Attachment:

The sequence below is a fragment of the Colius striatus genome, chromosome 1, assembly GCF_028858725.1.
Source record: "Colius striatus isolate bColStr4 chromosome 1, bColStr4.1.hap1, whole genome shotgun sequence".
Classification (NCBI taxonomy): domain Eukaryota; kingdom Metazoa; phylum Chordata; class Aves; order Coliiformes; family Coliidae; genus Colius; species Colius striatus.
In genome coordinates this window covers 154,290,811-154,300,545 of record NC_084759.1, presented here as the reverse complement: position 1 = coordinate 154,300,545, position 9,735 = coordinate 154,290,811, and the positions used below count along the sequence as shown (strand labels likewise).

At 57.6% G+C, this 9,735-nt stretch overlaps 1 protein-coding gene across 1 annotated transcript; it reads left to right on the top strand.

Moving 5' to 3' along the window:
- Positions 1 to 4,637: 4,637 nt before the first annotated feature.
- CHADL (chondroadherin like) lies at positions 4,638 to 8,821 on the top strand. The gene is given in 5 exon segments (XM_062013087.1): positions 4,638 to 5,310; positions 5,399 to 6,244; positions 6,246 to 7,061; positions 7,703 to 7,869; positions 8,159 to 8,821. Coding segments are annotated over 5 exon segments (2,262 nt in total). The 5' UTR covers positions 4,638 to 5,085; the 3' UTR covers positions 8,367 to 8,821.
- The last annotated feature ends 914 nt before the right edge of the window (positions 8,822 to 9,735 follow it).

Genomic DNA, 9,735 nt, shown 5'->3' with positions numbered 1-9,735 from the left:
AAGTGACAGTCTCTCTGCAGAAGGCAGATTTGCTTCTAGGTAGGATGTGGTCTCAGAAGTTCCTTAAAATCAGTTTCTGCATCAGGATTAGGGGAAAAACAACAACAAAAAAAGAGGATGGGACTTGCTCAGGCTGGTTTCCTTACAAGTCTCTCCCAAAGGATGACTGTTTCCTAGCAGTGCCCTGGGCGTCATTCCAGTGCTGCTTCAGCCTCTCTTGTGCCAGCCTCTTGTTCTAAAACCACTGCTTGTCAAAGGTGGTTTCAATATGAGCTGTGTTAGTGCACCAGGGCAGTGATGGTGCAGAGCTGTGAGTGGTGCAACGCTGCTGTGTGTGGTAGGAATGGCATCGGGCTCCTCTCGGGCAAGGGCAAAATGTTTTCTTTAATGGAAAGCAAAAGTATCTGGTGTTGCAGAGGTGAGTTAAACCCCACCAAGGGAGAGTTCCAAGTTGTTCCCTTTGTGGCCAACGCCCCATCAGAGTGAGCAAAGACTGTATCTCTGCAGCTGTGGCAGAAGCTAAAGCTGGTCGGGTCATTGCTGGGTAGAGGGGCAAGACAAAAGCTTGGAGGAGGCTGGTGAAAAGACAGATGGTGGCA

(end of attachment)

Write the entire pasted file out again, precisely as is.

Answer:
The sequence below is a fragment of the Colius striatus genome, chromosome 1, assembly GCF_028858725.1.
Source record: "Colius striatus isolate bColStr4 chromosome 1, bColStr4.1.hap1, whole genome shotgun sequence".
Classification (NCBI taxonomy): domain Eukaryota; kingdom Metazoa; phylum Chordata; class Aves; order Coliiformes; family Coliidae; genus Colius; species Colius striatus.
In genome coordinates this window covers 154,290,811-154,300,545 of record NC_084759.1, presented here as the reverse complement: position 1 = coordinate 154,300,545, position 9,735 = coordinate 154,290,811, and the positions used below count along the sequence as shown (strand labels likewise).

At 57.6% G+C, this 9,735-nt stretch overlaps 1 protein-coding gene across 1 annotated transcript; it reads left to right on the top strand.

Moving 5' to 3' along the window:
- Positions 1 to 4,637: 4,637 nt before the first annotated feature.
- CHADL (chondroadherin like) lies at positions 4,638 to 8,821 on the top strand. The gene is given in 5 exon segments (XM_062013087.1): positions 4,638 to 5,310; positions 5,399 to 6,244; positions 6,246 to 7,061; positions 7,703 to 7,869; positions 8,159 to 8,821. Coding segments are annotated over 5 exon segments (2,262 nt in total). The 5' UTR covers positions 4,638 to 5,085; the 3' UTR covers positions 8,367 to 8,821.
- The last annotated feature ends 914 nt before the right edge of the window (positions 8,822 to 9,735 follow it).

Genomic DNA, 9,735 nt, shown 5'->3' with positions numbered 1-9,735 from the left:
AAGTGACAGTCTCTCTGCAGAAGGCAGATTTGCTTCTAGGTAGGATGTGGTCTCAGAAGTTCCTTAAAATCAGTTTCTGCATCAGGATTAGGGGAAAAACAACAACAAAAAAAGAGGATGGGACTTGCTCAGGCTGGTTTCCTTACAAGTCTCTCCCAAAGGATGACTGTTTCCTAGCAGTGCCCTGGGCGTCATTCCAGTGCTGCTTCAGCCTCTCTTGTGCCAGCCTCTTGTTCTAAAACCACTGCTTGTCAAAGGTGGTTTCAATATGAGCTGTGTTAGTGCACCAGGGCAGTGATGGTGCAGAGCTGTGAGTGGTGCAACGCTGCTGTGTGTGGTAGGAATGGCATCGGGCTCCTCTCGGGCAAGGGCAAAATGTTTTCTTTAATGGAAAGCAAAAGTATCTGGTGTTGCAGAGGTGAGTTAAACCCCACCAAGGGAGAGTTCCAAGTTGTTCCCTTTGTGGCCAACGCCCCATCAGAGTGAGCAAAGACTGTATCTCTGCAGCTGTGGCAGAAGCTAAAGCTGGTCGGGTCATTGCTGGGTAGAGGGGCAAGACAAAAGCTTGGAGGAGGCTGGTGAAAAGACAGATGGTGGCA